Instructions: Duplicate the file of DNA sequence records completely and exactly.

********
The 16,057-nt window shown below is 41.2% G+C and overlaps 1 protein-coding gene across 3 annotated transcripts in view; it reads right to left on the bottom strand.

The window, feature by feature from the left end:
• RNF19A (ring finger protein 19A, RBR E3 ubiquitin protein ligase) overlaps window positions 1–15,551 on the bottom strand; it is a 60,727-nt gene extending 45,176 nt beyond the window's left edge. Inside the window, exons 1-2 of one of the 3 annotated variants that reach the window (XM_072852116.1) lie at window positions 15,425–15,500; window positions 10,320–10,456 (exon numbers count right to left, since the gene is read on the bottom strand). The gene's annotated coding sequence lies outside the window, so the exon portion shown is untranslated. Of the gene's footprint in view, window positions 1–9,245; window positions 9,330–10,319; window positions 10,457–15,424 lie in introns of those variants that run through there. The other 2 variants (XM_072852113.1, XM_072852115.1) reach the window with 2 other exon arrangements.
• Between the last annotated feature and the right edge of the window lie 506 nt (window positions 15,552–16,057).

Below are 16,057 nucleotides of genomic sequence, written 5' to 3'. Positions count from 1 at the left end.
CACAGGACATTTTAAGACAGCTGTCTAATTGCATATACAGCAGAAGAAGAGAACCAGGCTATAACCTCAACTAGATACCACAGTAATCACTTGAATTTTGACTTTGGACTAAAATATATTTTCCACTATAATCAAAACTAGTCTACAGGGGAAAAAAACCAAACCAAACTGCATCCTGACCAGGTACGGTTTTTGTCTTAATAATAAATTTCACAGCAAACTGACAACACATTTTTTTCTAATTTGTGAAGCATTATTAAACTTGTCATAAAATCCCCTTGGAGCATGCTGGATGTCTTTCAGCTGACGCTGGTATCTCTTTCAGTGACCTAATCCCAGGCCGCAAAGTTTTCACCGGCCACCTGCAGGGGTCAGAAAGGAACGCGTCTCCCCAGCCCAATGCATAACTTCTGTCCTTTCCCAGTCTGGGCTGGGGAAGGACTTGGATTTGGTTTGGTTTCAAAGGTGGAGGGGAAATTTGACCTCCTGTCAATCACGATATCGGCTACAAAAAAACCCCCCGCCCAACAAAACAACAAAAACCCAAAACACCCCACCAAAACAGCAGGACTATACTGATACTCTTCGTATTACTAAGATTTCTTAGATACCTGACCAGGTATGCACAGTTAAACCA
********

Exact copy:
The 16,057-nt window shown below is 41.2% G+C and overlaps 1 protein-coding gene across 3 annotated transcripts in view; it reads right to left on the bottom strand.

The window, feature by feature from the left end:
• RNF19A (ring finger protein 19A, RBR E3 ubiquitin protein ligase) overlaps window positions 1–15,551 on the bottom strand; it is a 60,727-nt gene extending 45,176 nt beyond the window's left edge. Inside the window, exons 1-2 of one of the 3 annotated variants that reach the window (XM_072852116.1) lie at window positions 15,425–15,500; window positions 10,320–10,456 (exon numbers count right to left, since the gene is read on the bottom strand). The gene's annotated coding sequence lies outside the window, so the exon portion shown is untranslated. Of the gene's footprint in view, window positions 1–9,245; window positions 9,330–10,319; window positions 10,457–15,424 lie in introns of those variants that run through there. The other 2 variants (XM_072852113.1, XM_072852115.1) reach the window with 2 other exon arrangements.
• Between the last annotated feature and the right edge of the window lie 506 nt (window positions 15,552–16,057).

Below are 16,057 nucleotides of genomic sequence, written 5' to 3'. Positions count from 1 at the left end.
CACAGGACATTTTAAGACAGCTGTCTAATTGCATATACAGCAGAAGAAGAGAACCAGGCTATAACCTCAACTAGATACCACAGTAATCACTTGAATTTTGACTTTGGACTAAAATATATTTTCCACTATAATCAAAACTAGTCTACAGGGGAAAAAAACCAAACCAAACTGCATCCTGACCAGGTACGGTTTTTGTCTTAATAATAAATTTCACAGCAAACTGACAACACATTTTTTTCTAATTTGTGAAGCATTATTAAACTTGTCATAAAATCCCCTTGGAGCATGCTGGATGTCTTTCAGCTGACGCTGGTATCTCTTTCAGTGACCTAATCCCAGGCCGCAAAGTTTTCACCGGCCACCTGCAGGGGTCAGAAAGGAACGCGTCTCCCCAGCCCAATGCATAACTTCTGTCCTTTCCCAGTCTGGGCTGGGGAAGGACTTGGATTTGGTTTGGTTTCAAAGGTGGAGGGGAAATTTGACCTCCTGTCAATCACGATATCGGCTACAAAAAAACCCCCCGCCCAACAAAACAACAAAAACCCAAAACACCCCACCAAAACAGCAGGACTATACTGATACTCTTCGTATTACTAAGATTTCTTAGATACCTGACCAGGTATGCACAGTTAAACCA